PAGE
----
In the title text Randall mentions the Drag equation, which is attributed to Lord Rayleigh. In fluid dynamics, the drag equation is a formula used to calculate the force of drag experienced by an object due to movement through a fully enclosing fluid. The equation is Fd = ½ρu2cdA. Here Fd is the drag force, ρ the mass density of the fluid, u the relative flow velocity, cd the drag coefficient and A is the area.

Randall jokes that the factor of ½ in the equation is meaningless and purely decorative, since the drag coefficients, cd, are already unitless and could just as easily be half as big thus leaving out the ½ in front of the equation. The ½ is thus just an example of a "decorative constant." The usual reason for including the factor of ½ is that it is part of the formula for kinetic energy that appears in the derivation of the drag equation, i.e. ½ρu2. However, modern treatments are so condensed that this factor of ½ is often smuggled in with no explanation.

Since we can choose the constants to be whatever we want, it could be possible to absorb the ½ into the drag coefficient cd, but that does not mean it is unmotivated, since it comes from the kinetic energy. Still, Randall quotes Frank White's Fluid Mechanics textbook, which two times calls it "a traditional tribute to Euler and Bernoulli." According to White, the factor of ½ rather comes from the calculation of the projected area of the object being dragged. Randall has brought up this point before, in his book, "How To"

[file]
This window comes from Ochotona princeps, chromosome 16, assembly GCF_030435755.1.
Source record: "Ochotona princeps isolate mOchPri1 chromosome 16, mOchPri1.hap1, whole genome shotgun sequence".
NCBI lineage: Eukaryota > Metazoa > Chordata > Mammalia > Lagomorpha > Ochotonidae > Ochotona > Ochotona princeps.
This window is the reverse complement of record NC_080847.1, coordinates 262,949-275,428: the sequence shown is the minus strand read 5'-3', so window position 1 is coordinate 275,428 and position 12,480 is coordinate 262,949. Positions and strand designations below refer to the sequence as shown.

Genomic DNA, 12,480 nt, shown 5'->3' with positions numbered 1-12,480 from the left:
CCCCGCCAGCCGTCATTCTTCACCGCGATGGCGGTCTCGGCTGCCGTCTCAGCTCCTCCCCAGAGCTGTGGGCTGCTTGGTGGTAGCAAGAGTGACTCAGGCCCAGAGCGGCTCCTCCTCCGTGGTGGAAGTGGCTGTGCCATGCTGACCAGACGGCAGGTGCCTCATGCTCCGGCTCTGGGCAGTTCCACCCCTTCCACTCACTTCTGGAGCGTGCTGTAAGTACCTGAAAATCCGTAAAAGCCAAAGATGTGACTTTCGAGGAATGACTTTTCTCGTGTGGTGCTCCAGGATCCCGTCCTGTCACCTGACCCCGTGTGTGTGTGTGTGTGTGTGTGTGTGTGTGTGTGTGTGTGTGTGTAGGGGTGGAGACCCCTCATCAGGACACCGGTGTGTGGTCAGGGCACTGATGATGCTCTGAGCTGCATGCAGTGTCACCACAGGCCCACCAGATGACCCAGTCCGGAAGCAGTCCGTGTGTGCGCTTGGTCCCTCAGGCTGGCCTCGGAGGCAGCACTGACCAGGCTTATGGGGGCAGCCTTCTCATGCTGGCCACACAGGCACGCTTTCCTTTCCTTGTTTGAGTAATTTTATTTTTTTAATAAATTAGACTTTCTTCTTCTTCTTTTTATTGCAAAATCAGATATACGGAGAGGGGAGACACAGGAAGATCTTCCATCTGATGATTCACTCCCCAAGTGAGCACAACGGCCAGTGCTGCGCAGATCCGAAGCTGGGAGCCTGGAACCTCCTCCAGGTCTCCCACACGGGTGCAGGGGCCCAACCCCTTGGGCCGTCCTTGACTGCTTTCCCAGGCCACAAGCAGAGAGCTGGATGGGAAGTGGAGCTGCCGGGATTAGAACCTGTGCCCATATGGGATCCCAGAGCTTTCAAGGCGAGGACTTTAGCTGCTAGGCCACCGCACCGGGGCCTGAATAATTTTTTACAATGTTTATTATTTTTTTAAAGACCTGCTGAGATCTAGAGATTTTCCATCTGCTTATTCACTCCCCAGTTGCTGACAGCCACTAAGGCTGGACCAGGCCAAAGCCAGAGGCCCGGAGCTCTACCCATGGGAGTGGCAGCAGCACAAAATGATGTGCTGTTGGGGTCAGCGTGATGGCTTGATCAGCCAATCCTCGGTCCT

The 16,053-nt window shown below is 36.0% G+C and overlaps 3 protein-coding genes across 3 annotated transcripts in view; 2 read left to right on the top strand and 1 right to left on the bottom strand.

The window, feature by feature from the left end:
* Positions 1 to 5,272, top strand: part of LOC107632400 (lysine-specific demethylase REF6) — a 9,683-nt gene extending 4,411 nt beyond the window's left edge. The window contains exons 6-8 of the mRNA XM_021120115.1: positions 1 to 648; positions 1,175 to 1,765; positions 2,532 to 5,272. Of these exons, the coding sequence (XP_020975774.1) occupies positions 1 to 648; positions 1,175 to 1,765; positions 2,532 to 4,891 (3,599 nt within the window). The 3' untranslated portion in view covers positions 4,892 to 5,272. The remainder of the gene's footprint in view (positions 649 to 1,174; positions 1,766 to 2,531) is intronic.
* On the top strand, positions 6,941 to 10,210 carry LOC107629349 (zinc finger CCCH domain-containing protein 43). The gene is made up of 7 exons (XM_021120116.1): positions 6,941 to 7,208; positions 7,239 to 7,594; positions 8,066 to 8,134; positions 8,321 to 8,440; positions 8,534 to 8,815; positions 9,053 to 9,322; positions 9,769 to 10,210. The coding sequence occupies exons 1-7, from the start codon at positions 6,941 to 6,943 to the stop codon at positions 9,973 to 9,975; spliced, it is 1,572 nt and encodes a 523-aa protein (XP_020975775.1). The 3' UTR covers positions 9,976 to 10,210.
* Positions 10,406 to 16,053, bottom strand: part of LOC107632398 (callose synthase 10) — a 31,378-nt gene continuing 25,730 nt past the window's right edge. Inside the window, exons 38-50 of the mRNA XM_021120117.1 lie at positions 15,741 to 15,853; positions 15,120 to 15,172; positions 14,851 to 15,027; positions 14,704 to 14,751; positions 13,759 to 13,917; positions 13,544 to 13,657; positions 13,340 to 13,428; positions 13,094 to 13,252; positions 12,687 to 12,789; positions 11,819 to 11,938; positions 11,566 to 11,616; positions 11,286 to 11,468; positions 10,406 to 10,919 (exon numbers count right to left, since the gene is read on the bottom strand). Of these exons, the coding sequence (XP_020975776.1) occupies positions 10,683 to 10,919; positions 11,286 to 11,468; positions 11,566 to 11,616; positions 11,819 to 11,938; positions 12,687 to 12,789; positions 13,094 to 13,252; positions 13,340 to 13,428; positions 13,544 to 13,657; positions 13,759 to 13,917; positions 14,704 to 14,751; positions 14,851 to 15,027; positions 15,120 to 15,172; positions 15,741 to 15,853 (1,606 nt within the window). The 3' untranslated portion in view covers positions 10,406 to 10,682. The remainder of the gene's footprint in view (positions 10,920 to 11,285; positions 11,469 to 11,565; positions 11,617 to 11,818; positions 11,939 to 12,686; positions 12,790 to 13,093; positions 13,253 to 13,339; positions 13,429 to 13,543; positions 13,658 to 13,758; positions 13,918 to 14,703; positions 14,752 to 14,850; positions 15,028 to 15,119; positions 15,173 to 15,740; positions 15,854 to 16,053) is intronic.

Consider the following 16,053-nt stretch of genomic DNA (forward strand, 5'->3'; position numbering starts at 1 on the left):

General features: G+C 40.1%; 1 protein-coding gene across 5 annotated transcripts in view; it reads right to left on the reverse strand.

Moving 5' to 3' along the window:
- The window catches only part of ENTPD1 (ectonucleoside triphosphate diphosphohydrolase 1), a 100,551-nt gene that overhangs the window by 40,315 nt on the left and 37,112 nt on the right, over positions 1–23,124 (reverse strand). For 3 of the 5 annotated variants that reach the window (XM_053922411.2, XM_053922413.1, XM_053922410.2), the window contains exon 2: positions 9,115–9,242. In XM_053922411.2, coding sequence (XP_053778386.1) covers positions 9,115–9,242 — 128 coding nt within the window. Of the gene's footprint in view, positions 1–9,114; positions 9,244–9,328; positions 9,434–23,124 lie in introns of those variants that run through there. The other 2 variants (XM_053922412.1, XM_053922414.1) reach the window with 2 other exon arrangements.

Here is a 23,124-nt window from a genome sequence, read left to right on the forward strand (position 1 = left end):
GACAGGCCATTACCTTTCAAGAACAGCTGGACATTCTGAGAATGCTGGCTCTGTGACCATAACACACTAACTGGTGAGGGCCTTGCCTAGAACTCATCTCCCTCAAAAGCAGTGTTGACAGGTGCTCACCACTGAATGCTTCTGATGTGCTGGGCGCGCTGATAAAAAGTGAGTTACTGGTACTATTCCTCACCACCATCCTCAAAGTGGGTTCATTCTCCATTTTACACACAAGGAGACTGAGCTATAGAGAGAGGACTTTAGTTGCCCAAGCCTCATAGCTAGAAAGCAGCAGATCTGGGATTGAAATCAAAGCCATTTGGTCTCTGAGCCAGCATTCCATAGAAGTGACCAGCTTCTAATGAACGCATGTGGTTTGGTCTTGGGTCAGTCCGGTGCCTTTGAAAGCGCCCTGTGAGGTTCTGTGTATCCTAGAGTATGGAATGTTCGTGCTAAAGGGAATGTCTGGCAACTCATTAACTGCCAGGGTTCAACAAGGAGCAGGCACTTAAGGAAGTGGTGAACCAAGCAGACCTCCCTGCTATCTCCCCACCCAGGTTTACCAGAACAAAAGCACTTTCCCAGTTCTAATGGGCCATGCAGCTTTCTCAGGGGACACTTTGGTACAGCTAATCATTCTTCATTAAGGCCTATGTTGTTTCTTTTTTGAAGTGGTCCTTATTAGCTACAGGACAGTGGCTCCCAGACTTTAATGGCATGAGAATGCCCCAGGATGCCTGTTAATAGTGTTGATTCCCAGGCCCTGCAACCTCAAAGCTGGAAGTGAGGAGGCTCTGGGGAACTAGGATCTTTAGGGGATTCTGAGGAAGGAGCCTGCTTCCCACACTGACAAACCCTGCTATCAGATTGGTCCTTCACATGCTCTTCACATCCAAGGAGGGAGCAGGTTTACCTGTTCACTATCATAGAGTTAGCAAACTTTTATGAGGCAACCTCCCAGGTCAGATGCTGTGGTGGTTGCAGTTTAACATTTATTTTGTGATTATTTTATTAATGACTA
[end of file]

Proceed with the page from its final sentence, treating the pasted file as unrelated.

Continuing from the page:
The line from White probably refers to renowned mathematicians Leonhard Euler and Daniel Bernoulli. Euler who is held to be one of the greatest mathematicians in history worked directly with Daniel and was a friend of the Bernoulli family, that produced eight mathematically gifted academics.

Daniel Bernoulli is known for modifying the definition of vis viva (what we now call kinetic energy) from mv2 to ½mv2, as motivated by the derivation from the impulse equation. In 1741, he wrote

[Define vis viva] esse ½ mvv = ∫pdx.

That is, "define vis viva to be ½ mv2 = ∫pdx," where p is the force (from pressione) and dx is the differential of position (infinitesimal displacement). Today, this equation says that the kinetic energy imparted to an object at rest equals the work done on it.

In the drag equation ½ ρu2 represents the dynamic pressure due to the kinetic energy of the fluid, and hence the 1/2 makes sense to keep in the equation, and could thus easily be argued not to represent a decorative constant.

The title text is pretty much word-for-word a repeat from Randall's book How To. In Chapter 11: How to Play Football, he misuses the drag equation, and mentions this fact in more depth, in a footnote.


[A small panel only with text. Written as an excerpt from a mathematical text book. Begins with a number for an equation, then follows the equation written in larger letters and symbols. And below are explanations of each term in the equation. The μ has a bar over the top and the D has a double vertical line.]
Eq. 4-15
T = 𝔻m0(rout - rin)μ̅
T: Net rate
m0: Unit mass
(rout-rin): Flow balance
𝔻, μ̅: Decorative
[Caption below the panel:]